Wednesday, February 1, 2017

A Wizard's Forge by A.M. Justice

  Victoria of Ourtown is the heroine the world needs right now. Snatched from her peaceful life of becoming the youngest Logkeeper Ourtown has ever seen, Vic must survive the torment of being sold into slavery, learn to rebuild a life after losing her identity, grow the courage it takes to lead an army of men five times her size into battle, and fight against the half of her that feels pulled to return to her vindictive master... In A Wizard's Forge, Vic will face trials of life, magic, and death, and it's up to her, and her alone, to survive.
  When A.M. Justice told me that she had re-written her novel Blade of Amber (one of my favorite review requests), and asked if I could read it and give her my two cents, I was thrilled to hear that I would be revisiting one of my most favorite stories. Apprehensive, in fear that my favorite characters would be put in danger they didn't face in the original story, but thrilled nonetheless. Blade of Amber was such a wonderful book, I was beyond curious to see what A.M. Justice had done to A Wizard's Forge (the re-write) to make it different.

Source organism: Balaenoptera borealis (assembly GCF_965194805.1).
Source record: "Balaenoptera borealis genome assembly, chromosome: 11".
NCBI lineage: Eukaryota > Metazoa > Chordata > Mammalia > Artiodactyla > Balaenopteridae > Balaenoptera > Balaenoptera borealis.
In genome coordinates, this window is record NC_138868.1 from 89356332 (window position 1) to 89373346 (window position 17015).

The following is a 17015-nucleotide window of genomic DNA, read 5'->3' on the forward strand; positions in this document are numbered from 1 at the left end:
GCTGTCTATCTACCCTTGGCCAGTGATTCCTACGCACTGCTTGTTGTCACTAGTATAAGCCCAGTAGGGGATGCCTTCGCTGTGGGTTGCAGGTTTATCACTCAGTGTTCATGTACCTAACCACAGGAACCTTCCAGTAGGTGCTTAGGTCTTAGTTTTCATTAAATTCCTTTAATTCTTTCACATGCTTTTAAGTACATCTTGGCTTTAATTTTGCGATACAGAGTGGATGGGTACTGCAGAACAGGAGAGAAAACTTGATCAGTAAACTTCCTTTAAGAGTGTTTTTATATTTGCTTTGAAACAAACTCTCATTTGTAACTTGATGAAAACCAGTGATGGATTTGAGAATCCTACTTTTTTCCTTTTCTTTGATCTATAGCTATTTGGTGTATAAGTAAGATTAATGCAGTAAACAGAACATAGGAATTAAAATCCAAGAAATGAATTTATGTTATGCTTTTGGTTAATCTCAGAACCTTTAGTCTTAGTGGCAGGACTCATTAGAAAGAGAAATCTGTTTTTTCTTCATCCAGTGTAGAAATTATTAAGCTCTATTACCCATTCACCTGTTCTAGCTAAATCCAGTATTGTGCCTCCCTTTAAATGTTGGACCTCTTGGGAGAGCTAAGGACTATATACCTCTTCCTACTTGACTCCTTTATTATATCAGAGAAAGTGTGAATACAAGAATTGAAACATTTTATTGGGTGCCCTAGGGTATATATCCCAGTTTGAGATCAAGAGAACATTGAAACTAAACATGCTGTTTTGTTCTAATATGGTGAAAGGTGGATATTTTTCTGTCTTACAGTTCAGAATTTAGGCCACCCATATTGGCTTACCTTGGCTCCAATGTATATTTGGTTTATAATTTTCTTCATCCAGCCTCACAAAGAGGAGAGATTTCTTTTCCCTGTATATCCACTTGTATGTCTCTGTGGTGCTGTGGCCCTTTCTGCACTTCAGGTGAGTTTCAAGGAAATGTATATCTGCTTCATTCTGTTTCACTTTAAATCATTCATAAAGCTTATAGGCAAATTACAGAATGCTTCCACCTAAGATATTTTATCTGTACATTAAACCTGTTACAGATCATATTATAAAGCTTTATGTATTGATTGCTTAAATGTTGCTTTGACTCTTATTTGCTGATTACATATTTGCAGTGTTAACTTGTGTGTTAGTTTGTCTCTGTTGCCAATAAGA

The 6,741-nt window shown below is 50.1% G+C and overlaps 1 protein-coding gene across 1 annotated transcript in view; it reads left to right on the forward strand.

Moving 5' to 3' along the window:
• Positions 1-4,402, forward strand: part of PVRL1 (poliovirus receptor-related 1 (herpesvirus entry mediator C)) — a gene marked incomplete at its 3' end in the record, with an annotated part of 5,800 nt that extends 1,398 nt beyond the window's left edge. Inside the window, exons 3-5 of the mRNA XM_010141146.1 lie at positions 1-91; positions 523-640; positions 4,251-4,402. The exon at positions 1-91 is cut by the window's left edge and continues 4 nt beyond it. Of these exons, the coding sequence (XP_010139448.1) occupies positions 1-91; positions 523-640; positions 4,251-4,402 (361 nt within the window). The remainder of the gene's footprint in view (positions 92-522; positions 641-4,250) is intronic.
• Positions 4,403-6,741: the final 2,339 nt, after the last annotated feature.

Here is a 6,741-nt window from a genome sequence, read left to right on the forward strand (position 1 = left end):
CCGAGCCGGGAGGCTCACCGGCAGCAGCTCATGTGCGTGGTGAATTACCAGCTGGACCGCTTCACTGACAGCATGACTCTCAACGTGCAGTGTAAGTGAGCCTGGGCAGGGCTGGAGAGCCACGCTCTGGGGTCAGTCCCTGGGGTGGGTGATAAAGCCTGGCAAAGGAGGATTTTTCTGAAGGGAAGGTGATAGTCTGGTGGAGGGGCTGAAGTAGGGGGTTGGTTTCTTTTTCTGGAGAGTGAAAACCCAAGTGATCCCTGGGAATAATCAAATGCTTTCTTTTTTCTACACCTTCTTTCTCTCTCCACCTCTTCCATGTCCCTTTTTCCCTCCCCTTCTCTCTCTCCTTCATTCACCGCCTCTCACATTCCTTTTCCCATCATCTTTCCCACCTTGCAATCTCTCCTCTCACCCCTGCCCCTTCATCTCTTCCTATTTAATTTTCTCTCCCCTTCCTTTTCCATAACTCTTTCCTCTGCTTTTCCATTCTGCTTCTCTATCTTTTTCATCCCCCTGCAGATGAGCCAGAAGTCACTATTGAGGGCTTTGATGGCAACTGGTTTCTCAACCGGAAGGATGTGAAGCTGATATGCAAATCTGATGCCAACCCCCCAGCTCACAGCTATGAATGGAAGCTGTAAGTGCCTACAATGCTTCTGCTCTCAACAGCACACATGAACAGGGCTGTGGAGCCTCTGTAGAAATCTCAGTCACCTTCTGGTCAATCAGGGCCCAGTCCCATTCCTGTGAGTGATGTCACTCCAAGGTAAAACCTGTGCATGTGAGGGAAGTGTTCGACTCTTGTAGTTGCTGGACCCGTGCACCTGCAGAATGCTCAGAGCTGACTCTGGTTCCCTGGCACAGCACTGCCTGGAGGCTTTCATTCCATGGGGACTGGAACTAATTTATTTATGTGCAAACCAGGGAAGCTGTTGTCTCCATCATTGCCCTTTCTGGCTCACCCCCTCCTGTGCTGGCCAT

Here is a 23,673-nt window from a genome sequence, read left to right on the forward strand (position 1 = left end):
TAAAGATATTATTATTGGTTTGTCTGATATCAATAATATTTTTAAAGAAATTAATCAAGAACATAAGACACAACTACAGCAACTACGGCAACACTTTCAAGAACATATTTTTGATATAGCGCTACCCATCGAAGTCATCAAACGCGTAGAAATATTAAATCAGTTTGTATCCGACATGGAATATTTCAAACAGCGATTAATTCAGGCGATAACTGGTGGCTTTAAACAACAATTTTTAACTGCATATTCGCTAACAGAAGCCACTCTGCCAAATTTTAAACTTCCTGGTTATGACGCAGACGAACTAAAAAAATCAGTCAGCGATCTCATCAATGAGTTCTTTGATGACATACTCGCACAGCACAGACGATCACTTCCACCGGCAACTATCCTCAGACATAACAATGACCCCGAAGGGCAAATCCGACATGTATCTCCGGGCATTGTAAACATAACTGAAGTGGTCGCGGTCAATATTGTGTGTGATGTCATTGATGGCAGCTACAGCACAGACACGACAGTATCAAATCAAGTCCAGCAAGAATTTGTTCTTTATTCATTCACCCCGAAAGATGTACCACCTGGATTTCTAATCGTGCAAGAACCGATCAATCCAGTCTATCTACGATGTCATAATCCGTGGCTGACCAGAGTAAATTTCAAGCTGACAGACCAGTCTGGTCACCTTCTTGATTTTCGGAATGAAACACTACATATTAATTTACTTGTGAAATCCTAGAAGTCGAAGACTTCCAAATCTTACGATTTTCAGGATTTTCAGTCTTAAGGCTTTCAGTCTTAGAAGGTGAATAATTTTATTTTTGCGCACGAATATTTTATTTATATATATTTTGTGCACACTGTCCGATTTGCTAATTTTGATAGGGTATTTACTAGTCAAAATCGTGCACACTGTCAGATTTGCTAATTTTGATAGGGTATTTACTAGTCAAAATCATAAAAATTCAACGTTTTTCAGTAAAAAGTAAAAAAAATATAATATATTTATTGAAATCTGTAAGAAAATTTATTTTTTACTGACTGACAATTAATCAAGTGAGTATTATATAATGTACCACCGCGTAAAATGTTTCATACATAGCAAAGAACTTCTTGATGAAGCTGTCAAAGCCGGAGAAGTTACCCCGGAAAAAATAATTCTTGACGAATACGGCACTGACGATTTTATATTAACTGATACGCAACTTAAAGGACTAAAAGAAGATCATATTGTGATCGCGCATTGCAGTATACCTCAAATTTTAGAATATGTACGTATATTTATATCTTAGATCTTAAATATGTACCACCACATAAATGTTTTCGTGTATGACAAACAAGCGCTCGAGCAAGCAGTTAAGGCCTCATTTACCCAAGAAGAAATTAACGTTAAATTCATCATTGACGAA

As a reviewer, I read every review request like a review request, unless an author's writing is impressive enough to mask the real world around me, and fully submerge me into fiction. As I read A Wizard's Forge, I disappeared into its pages. I felt reconnected with the familiarity of a beloved story, but at the same time, I felt as if I was reading it for the first time. When I read Blade of Amber, I would keep track of minor imperfections in my head (which I can't help, because I have been asked to edit many books since I became a reviewer), and I would ask myself, "This book is amazing, but does it compare to books one would find in a bookstore?" Blade of Amber was one of the best review requests I had ever read, but in all honesty, it still had enough imperfections to be categorized only as a review request from an indie author. I say this with brutal honesty, because I have to make it known, the volume of improvement A.M. Justice has made with her book.